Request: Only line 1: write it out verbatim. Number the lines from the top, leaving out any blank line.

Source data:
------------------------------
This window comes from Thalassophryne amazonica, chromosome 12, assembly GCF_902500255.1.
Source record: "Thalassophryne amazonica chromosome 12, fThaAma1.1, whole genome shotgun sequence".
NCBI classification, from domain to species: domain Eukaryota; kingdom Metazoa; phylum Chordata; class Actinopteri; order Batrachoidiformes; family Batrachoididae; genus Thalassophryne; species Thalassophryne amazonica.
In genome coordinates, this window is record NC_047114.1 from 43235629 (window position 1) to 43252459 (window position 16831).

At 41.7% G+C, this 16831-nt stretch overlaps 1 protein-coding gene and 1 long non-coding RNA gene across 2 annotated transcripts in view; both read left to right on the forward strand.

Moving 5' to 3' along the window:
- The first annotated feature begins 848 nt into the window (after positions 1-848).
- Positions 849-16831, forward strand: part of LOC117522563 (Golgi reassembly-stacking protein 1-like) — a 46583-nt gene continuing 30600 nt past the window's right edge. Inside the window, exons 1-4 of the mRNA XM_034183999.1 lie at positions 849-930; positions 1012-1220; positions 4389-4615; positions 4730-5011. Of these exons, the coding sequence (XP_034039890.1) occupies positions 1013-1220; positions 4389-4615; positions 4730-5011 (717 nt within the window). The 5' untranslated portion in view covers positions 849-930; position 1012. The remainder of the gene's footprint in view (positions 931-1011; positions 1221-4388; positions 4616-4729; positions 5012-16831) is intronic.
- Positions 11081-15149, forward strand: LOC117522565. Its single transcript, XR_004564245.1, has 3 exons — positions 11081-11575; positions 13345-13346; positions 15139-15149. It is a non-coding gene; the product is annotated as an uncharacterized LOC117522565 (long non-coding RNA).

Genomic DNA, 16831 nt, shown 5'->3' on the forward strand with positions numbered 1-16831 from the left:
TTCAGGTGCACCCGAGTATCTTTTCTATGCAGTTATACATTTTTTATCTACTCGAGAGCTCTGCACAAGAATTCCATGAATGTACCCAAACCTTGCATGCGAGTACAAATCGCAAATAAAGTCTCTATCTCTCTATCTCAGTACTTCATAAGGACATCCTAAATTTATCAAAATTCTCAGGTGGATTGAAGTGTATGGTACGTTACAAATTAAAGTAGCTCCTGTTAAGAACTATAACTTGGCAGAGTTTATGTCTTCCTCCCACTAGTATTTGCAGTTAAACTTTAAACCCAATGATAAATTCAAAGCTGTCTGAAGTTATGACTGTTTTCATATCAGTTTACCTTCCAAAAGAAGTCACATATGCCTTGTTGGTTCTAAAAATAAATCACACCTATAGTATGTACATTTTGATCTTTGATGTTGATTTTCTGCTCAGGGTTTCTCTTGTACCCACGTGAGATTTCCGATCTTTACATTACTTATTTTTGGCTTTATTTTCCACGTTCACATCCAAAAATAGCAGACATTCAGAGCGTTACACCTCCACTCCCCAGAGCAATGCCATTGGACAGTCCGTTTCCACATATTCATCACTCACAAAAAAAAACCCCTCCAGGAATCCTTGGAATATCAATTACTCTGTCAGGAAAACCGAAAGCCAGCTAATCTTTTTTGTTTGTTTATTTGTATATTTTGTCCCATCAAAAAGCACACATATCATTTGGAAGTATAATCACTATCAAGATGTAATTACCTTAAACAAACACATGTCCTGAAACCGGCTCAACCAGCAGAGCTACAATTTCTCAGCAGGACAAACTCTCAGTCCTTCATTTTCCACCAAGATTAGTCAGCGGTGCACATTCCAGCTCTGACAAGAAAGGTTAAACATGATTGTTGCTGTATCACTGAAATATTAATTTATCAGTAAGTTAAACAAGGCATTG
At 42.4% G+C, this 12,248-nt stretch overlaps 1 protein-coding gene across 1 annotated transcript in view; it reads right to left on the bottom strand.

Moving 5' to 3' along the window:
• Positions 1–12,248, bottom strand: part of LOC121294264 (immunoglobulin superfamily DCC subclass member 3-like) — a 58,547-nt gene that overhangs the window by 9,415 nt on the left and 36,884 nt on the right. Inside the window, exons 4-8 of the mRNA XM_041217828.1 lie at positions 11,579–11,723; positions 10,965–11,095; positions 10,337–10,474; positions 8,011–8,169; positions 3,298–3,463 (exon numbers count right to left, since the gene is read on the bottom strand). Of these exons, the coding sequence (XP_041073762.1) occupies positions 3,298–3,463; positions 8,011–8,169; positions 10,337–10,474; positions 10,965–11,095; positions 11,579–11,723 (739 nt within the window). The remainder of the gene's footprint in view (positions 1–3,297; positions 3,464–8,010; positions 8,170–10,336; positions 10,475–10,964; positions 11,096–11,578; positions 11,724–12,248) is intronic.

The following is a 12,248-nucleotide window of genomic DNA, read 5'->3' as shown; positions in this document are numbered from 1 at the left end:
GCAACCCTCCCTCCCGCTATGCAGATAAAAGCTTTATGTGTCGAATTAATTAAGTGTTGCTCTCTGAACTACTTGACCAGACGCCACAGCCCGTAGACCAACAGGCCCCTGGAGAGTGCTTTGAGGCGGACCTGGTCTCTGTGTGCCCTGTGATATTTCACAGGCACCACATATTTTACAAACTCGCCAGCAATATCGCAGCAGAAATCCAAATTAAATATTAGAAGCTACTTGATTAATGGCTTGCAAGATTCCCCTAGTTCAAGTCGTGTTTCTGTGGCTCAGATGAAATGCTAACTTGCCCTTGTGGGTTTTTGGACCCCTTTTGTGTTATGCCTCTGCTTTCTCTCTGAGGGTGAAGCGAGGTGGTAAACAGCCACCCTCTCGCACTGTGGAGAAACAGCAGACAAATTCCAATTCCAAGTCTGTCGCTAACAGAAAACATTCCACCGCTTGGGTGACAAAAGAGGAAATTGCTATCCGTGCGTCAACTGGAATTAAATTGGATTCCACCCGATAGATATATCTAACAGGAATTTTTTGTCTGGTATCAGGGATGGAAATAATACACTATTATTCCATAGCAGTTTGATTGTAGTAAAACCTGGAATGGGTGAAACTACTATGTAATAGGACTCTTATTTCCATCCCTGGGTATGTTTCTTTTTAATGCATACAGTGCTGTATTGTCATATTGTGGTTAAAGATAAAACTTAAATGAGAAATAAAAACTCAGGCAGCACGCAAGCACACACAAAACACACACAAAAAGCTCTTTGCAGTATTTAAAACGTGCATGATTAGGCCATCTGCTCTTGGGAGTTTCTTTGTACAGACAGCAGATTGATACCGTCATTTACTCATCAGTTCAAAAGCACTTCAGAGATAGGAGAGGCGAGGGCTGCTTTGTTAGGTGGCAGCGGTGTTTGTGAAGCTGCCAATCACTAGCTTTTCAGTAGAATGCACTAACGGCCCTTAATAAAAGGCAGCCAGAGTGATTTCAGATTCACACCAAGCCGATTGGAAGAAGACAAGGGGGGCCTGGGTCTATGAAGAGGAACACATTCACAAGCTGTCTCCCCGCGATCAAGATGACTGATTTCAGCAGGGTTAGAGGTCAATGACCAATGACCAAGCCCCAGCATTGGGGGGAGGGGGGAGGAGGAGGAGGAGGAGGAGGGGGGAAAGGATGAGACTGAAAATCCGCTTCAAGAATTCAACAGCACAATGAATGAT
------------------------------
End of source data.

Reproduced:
This window comes from Thalassophryne amazonica, chromosome 12, assembly GCF_902500255.1.